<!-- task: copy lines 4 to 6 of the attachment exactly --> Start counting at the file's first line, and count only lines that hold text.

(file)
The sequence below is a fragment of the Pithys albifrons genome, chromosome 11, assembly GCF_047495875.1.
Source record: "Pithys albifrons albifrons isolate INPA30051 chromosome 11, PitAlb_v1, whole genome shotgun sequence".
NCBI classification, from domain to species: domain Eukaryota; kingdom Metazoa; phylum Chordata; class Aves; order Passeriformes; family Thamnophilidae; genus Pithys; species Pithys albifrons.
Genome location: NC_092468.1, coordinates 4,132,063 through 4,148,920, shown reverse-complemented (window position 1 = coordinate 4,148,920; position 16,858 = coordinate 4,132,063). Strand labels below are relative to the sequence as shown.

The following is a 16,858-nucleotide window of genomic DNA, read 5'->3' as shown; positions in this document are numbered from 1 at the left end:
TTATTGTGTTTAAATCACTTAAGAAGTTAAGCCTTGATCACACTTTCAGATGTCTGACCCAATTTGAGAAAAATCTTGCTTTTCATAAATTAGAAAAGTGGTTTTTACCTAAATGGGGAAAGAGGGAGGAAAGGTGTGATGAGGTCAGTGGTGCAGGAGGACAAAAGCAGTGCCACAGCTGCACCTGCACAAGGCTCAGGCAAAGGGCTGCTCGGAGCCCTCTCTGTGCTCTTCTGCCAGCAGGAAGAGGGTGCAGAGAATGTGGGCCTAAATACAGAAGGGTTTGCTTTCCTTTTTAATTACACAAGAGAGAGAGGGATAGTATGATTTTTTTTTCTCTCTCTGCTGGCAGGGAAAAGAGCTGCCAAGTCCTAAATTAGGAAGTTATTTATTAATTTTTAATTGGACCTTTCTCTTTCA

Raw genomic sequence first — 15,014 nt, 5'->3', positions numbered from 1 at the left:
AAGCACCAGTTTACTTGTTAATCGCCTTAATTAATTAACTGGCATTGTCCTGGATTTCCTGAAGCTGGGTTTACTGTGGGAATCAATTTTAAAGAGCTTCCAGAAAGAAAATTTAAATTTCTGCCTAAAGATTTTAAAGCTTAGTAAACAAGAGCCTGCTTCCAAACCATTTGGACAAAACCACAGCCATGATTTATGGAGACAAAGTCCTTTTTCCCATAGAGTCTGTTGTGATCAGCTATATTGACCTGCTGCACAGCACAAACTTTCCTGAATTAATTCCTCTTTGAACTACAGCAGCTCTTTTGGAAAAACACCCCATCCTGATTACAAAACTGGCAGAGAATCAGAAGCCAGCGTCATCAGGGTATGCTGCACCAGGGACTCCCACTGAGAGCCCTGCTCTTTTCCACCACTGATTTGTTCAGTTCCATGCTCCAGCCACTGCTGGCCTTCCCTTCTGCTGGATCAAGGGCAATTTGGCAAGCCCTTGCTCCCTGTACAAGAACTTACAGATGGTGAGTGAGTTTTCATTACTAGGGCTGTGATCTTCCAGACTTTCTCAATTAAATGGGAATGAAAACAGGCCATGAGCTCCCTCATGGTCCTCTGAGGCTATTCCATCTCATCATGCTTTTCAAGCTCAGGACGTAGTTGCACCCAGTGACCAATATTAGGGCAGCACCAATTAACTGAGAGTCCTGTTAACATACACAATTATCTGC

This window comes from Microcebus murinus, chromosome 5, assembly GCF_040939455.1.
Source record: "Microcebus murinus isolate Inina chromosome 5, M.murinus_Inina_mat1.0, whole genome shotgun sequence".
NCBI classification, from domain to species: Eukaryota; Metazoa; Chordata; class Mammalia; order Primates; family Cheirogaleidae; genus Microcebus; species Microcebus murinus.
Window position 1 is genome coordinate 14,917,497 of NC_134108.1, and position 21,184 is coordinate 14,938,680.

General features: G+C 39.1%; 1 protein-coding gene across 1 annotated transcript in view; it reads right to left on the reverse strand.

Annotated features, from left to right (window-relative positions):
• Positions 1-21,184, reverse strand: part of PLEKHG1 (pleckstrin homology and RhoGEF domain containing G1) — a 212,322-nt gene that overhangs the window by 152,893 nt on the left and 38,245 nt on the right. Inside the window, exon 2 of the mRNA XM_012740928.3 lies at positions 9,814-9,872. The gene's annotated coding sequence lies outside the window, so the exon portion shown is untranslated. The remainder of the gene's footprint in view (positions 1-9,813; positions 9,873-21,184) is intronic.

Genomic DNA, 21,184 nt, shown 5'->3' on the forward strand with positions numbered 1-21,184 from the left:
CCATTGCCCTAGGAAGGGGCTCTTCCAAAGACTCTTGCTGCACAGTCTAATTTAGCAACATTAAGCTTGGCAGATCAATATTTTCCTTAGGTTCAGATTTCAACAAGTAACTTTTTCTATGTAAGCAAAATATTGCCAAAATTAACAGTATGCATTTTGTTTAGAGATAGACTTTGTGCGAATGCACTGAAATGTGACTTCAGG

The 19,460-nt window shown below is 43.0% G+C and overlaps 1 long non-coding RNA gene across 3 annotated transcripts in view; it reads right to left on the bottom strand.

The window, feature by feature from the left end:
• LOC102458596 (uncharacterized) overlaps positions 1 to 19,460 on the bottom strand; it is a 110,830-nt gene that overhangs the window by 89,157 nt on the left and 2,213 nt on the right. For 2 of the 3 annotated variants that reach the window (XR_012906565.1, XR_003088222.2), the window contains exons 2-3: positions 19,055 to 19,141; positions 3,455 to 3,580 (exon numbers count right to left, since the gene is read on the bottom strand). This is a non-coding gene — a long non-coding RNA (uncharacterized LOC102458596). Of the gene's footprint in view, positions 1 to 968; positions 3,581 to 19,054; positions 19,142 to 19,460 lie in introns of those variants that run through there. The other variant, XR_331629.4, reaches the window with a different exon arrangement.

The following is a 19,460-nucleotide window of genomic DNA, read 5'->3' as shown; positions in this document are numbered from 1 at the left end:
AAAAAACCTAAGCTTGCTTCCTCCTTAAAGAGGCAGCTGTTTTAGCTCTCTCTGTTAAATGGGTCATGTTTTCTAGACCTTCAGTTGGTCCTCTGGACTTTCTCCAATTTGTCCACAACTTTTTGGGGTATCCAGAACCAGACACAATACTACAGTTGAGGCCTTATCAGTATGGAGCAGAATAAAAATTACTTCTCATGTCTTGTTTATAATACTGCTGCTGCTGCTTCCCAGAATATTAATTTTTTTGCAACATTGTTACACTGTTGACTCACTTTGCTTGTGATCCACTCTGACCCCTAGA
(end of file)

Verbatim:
Genome location: NC_092468.1, coordinates 4,132,063 through 4,148,920, shown reverse-complemented (window position 1 = coordinate 4,148,920; position 16,858 = coordinate 4,132,063). Strand labels below are relative to the sequence as shown.

The following is a 16,858-nucleotide window of genomic DNA, read 5'->3' as shown; positions in this document are numbered from 1 at the left end:
TTATTGTGTTTAAATCACTTAAGAAGTTAAGCCTTGATCACACTTTCAGATGTCTGACCCAATTTGAGAAAAATCTTGCTTTTCATAAATTAGAAAAGTGGTTTTTACCTAAATGGGGAAAGAGGGAGGAAAGGTGTGATGAGGTCAGTGGTGCAGGAGGACAAAAGCAGTGCCACAGCTGCACCTGCACAAGGCTCAGGCAAAGGGCTGCTCGGAGCCCTCTCTGTGCTCTTCTGCCAGCAGGAAGAGGGTGCAGAGAATGTGGGCCTAAATACAGAAGGGTTTGCTTTCCTTTTTAATTACACAAGAGAGAGAGGGATAGTATGATTTTTTTTTCTCTCTCTGCTGGCAGGGAAAAGAGCTGCCAAGTCCTAAATTAGGAAGTTATTTATTAATTTTTAATTGGACCTTTCTCTTTCA